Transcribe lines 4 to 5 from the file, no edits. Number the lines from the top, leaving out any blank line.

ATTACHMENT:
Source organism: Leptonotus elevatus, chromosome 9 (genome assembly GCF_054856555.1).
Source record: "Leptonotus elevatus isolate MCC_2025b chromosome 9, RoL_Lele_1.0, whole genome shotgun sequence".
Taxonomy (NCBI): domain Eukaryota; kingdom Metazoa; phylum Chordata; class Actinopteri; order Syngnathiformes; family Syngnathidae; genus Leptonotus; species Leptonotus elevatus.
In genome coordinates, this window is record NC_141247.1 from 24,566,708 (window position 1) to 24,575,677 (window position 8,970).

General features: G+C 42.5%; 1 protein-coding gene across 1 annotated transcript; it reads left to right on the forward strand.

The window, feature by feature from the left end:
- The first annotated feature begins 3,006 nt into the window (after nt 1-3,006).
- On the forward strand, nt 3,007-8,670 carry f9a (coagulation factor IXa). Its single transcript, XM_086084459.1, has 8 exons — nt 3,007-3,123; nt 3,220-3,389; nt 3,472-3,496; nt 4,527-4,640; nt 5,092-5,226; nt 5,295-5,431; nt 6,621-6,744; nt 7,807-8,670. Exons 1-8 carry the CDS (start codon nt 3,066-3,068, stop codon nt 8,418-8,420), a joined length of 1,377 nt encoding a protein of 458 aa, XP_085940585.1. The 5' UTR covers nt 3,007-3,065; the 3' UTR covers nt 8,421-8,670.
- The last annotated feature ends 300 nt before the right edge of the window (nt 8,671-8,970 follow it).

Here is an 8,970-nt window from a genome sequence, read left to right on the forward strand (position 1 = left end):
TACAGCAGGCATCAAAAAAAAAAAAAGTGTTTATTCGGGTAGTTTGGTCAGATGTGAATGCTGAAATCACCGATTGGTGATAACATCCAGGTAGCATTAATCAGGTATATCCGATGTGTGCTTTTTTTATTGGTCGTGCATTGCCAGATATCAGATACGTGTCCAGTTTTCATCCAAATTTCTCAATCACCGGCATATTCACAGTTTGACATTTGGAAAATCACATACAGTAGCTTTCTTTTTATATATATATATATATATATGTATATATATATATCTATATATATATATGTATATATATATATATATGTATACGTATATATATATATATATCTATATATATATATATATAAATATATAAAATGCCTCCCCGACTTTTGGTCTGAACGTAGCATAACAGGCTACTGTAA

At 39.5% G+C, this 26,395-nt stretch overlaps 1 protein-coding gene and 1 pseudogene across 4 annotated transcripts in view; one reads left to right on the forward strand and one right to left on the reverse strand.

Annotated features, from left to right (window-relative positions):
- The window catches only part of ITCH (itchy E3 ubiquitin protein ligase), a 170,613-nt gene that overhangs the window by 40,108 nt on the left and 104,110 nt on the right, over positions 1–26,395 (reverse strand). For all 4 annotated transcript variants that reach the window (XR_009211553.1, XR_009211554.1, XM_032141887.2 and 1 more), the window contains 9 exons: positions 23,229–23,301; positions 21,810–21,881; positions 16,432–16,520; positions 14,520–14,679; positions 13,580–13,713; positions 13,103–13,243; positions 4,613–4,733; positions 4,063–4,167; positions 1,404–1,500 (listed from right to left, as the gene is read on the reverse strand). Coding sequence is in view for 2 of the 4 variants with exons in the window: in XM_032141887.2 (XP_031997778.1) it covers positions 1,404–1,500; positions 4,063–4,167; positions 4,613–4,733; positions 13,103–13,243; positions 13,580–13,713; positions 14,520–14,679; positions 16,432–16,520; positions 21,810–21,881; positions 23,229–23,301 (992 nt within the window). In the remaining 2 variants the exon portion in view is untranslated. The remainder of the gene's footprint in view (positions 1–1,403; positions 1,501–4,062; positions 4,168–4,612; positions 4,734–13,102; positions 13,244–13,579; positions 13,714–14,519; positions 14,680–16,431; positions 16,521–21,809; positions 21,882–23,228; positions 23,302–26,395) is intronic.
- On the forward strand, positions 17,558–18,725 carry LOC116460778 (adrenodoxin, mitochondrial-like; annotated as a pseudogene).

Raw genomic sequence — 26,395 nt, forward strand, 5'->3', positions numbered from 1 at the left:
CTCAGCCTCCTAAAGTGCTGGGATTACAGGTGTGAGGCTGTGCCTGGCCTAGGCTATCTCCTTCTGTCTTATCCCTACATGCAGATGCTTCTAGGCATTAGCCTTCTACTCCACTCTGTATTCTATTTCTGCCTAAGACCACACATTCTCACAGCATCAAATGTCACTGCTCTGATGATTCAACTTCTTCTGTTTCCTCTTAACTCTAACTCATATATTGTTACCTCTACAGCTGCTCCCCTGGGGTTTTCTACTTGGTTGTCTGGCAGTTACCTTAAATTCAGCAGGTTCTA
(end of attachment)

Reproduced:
In genome coordinates, this window is record NC_141247.1 from 24,566,708 (window position 1) to 24,575,677 (window position 8,970).

General features: G+C 42.5%; 1 protein-coding gene across 1 annotated transcript; it reads left to right on the forward strand.